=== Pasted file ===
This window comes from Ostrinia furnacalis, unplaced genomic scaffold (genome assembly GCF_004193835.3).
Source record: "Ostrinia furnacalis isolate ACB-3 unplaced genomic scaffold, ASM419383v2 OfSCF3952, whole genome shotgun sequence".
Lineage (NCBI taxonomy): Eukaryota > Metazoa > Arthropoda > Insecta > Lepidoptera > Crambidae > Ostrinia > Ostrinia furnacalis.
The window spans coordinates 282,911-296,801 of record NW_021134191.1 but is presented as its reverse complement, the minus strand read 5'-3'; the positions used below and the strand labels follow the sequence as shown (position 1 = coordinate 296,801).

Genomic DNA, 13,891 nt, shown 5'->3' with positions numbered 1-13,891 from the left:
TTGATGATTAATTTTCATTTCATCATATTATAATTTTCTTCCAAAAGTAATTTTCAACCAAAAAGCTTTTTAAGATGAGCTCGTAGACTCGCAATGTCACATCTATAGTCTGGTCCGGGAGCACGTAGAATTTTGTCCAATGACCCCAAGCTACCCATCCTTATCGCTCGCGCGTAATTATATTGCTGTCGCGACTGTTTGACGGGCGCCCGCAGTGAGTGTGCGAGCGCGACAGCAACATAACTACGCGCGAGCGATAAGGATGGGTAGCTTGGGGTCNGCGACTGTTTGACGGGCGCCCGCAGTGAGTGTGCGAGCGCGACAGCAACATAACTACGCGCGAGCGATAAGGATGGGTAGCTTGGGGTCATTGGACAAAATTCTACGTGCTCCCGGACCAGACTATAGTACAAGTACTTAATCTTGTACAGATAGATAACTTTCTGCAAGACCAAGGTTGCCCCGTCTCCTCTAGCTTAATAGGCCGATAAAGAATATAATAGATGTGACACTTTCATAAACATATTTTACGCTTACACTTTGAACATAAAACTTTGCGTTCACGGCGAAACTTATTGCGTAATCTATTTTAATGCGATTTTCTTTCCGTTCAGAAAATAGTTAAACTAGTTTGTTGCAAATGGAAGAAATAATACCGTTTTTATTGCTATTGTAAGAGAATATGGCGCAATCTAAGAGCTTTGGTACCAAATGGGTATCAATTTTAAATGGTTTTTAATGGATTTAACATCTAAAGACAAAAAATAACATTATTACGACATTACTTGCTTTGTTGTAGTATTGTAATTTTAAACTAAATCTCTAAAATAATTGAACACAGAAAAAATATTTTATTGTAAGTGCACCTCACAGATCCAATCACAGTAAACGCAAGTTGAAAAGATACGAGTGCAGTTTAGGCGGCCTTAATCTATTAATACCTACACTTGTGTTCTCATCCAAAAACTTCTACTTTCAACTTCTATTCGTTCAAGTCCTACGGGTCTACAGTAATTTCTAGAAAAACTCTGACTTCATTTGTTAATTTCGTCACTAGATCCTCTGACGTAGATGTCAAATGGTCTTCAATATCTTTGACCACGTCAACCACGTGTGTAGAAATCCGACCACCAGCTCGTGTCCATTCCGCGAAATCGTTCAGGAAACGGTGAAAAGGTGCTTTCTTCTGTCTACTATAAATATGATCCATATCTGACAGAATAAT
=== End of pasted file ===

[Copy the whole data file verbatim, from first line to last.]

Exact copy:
This window comes from Ostrinia furnacalis, unplaced genomic scaffold (genome assembly GCF_004193835.3).
Source record: "Ostrinia furnacalis isolate ACB-3 unplaced genomic scaffold, ASM419383v2 OfSCF3952, whole genome shotgun sequence".
Lineage (NCBI taxonomy): Eukaryota > Metazoa > Arthropoda > Insecta > Lepidoptera > Crambidae > Ostrinia > Ostrinia furnacalis.
The window spans coordinates 282,911-296,801 of record NW_021134191.1 but is presented as its reverse complement, the minus strand read 5'-3'; the positions used below and the strand labels follow the sequence as shown (position 1 = coordinate 296,801).

Genomic DNA, 13,891 nt, shown 5'->3' with positions numbered 1-13,891 from the left:
TTGATGATTAATTTTCATTTCATCATATTATAATTTTCTTCCAAAAGTAATTTTCAACCAAAAAGCTTTTTAAGATGAGCTCGTAGACTCGCAATGTCACATCTATAGTCTGGTCCGGGAGCACGTAGAATTTTGTCCAATGACCCCAAGCTACCCATCCTTATCGCTCGCGCGTAATTATATTGCTGTCGCGACTGTTTGACGGGCGCCCGCAGTGAGTGTGCGAGCGCGACAGCAACATAACTACGCGCGAGCGATAAGGATGGGTAGCTTGGGGTCNGCGACTGTTTGACGGGCGCCCGCAGTGAGTGTGCGAGCGCGACAGCAACATAACTACGCGCGAGCGATAAGGATGGGTAGCTTGGGGTCATTGGACAAAATTCTACGTGCTCCCGGACCAGACTATAGTACAAGTACTTAATCTTGTACAGATAGATAACTTTCTGCAAGACCAAGGTTGCCCCGTCTCCTCTAGCTTAATAGGCCGATAAAGAATATAATAGATGTGACACTTTCATAAACATATTTTACGCTTACACTTTGAACATAAAACTTTGCGTTCACGGCGAAACTTATTGCGTAATCTATTTTAATGCGATTTTCTTTCCGTTCAGAAAATAGTTAAACTAGTTTGTTGCAAATGGAAGAAATAATACCGTTTTTATTGCTATTGTAAGAGAATATGGCGCAATCTAAGAGCTTTGGTACCAAATGGGTATCAATTTTAAATGGTTTTTAATGGATTTAACATCTAAAGACAAAAAATAACATTATTACGACATTACTTGCTTTGTTGTAGTATTGTAATTTTAAACTAAATCTCTAAAATAATTGAACACAGAAAAAATATTTTATTGTAAGTGCACCTCACAGATCCAATCACAGTAAACGCAAGTTGAAAAGATACGAGTGCAGTTTAGGCGGCCTTAATCTATTAATACCTACACTTGTGTTCTCATCCAAAAACTTCTACTTTCAACTTCTATTCGTTCAAGTCCTACGGGTCTACAGTAATTTCTAGAAAAACTCTGACTTCATTTGTTAATTTCGTCACTAGATCCTCTGACGTAGATGTCAAATGGTCTTCAATATCTTTGACCACGTCAACCACGTGTGTAGAAATCCGACCACCAGCTCGTGTCCATTCCGCGAAATCGTTCAGGAAACGGTGAAAAGGTGCTTTCTTCTGTCTACTATAAATATGATCCATATCTGACAGAATAAT